- Michael Harris rightly tears into the Cons for turning our federal government into Versailles on the Ottawa:
The Harper government has more than a touch of Queen Nancy. It has already morphed into Versailles on the Ottawa. The facts, and the rules, are being made up as this crowd goes along – the usual decline into middle age of a government headed for the exit.- Sixth Estate nicely sets out how the Cons want to exercise Big Brother-style surveillance and control over EI applicants, while Kayle Hatt points out that the actual regional division in federal politics is the Cons' determination to force workers from elsewhere into the Western resource sector. And Thomas Walkom sums up what's behind the Cons' attacks on the unemployed:
A professional public service is what gives bone and muscle to the idea that we are ruled by institutions and not men – a notion now in abeyance in Canada. In places where democracy is not at bay, that is what keeps public policy from becoming the means by which a government rewards its cronies and punishes its opponents – blandishments and enticements for on-siders, lumps of coal and worse for the less auspiciously aligned.
What happened to the man who, when confronted with the autocratic machinations of a doomed Liberal minority, said on a spring night in 2005, “When a government starts trying to cancel dissent or avoid dissent is frankly when it’s rapidly losing its moral authority to govern.”
When a government loses that, all it has left is Versailles until a din is raised around the Bastille.
Behind this week’s changes to Canada’s Employment Insurance system lie bone-headed ideology and contempt.- Cindy Harnett reports on just one more of the Cons' attacks on the environment - this time the shuttering of any monitoring of ocean pollution by the Department of Fisheries and Oceans.
The bone-headed ideology stems from the Conservative government’s primitive, Economics 101 view of the world.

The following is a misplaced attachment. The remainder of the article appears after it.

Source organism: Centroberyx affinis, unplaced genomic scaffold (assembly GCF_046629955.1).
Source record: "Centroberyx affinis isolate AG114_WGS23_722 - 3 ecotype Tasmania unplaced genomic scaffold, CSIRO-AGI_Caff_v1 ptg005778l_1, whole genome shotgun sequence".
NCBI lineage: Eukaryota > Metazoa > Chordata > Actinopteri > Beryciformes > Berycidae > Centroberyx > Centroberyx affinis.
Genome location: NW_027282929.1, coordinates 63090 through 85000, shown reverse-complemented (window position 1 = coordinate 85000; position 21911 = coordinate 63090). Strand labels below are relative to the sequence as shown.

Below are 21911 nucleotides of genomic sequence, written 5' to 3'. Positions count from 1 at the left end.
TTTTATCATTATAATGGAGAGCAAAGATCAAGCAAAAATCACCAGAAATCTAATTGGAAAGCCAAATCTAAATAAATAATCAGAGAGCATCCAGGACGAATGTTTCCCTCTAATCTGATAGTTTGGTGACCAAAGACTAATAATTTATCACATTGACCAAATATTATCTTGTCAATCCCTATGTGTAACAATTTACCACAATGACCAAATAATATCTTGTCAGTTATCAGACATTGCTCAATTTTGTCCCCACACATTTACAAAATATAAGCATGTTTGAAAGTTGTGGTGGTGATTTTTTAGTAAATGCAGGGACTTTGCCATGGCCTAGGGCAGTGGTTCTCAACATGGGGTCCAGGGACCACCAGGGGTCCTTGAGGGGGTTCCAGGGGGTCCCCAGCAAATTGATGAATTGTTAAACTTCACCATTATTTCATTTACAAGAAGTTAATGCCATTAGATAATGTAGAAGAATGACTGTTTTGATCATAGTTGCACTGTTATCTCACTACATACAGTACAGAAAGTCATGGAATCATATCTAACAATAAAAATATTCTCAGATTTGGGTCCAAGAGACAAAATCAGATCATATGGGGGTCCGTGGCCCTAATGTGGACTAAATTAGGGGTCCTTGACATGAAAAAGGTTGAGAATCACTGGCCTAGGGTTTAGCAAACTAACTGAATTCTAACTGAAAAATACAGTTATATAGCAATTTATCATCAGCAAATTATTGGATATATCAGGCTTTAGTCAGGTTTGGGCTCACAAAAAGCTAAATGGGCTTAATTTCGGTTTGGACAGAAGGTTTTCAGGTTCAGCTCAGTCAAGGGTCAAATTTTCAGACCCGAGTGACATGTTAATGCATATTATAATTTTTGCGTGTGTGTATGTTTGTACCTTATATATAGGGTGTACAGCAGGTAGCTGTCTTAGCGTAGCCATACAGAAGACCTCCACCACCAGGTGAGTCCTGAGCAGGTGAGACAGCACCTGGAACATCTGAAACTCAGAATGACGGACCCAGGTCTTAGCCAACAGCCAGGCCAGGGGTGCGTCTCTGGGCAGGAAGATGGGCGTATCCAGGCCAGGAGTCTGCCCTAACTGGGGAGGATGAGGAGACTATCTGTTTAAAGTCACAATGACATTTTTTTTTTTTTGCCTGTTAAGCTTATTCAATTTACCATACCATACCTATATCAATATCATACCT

The contempt is that of comfortable, well-heeled politicians who, deep down, assume that those unfortunate enough to have lost their jobs lack moral fibre.
The government’s new rules deal with none of the program’s real problems. As the University of Toronto’s Mowat Centre suggested last year, aid to fishermen (which represents less than two per cent of benefits paid out) might be better handled through the kind of support programs available to farmers than EI.
But this government’s solution is to force 60-year-old Atlantic fishermen to pick fruit.
If there is a theme to the changes announced this week by Human Resources Minister Diane Finley, it is wage reduction. To this Conservative government, anything that might interfere with the mythical free market — and particularly with the market’s downward pressure on wages — is anathema.
Are cash-strapped farmers forced to bring in desperately poor workers from South America to harvest crops? Then the answer is not to reform the food system so that farmers — and farm labourers — can make a living wage. It is to make more Canadians so desperate that they will take be forced to take these Grapes of Wrath jobs.
- Finally, Tabatha Southey duly compares Con MP David Wilks to those who actually show some leadership and vision:
Before we mock Mr. Wilks, let's take a look at the big picture. Let us consider those who have led and inspired humanity, and then let us sit back a moment and picture just how much more stable the world would have remained had it only contained a few more men like the affable Mr. Wilks.
I imagine, for example, there would have been far fewer people burned at the stake had Martin Luther nailed his 95 Theses to the door of Wittenberg's Castle Church and the sixth one had been, “Look, I don't think we should dismiss the selling of indulgences by the Catholic Church out of hand. Nay, I am firmly convinced that these initiatives will bring jobs and growth measures to the Canadians of Kootenay-Columbia.”
Who would have forgotten Abraham Lincoln's Gettysburg Abject Apology and Endorsement of the Economic Action Plan?
And there's a certain understated charm to the immortal words, “We will serve them daiquiris on the beaches. That way they will stay longer and maybe later we can get a game of Frisbee going.” Much, I imagine, as there would have been to the unassuming, “I have a dream, but I won't bore you all with it, because I know other people's dreams are never very interesting.”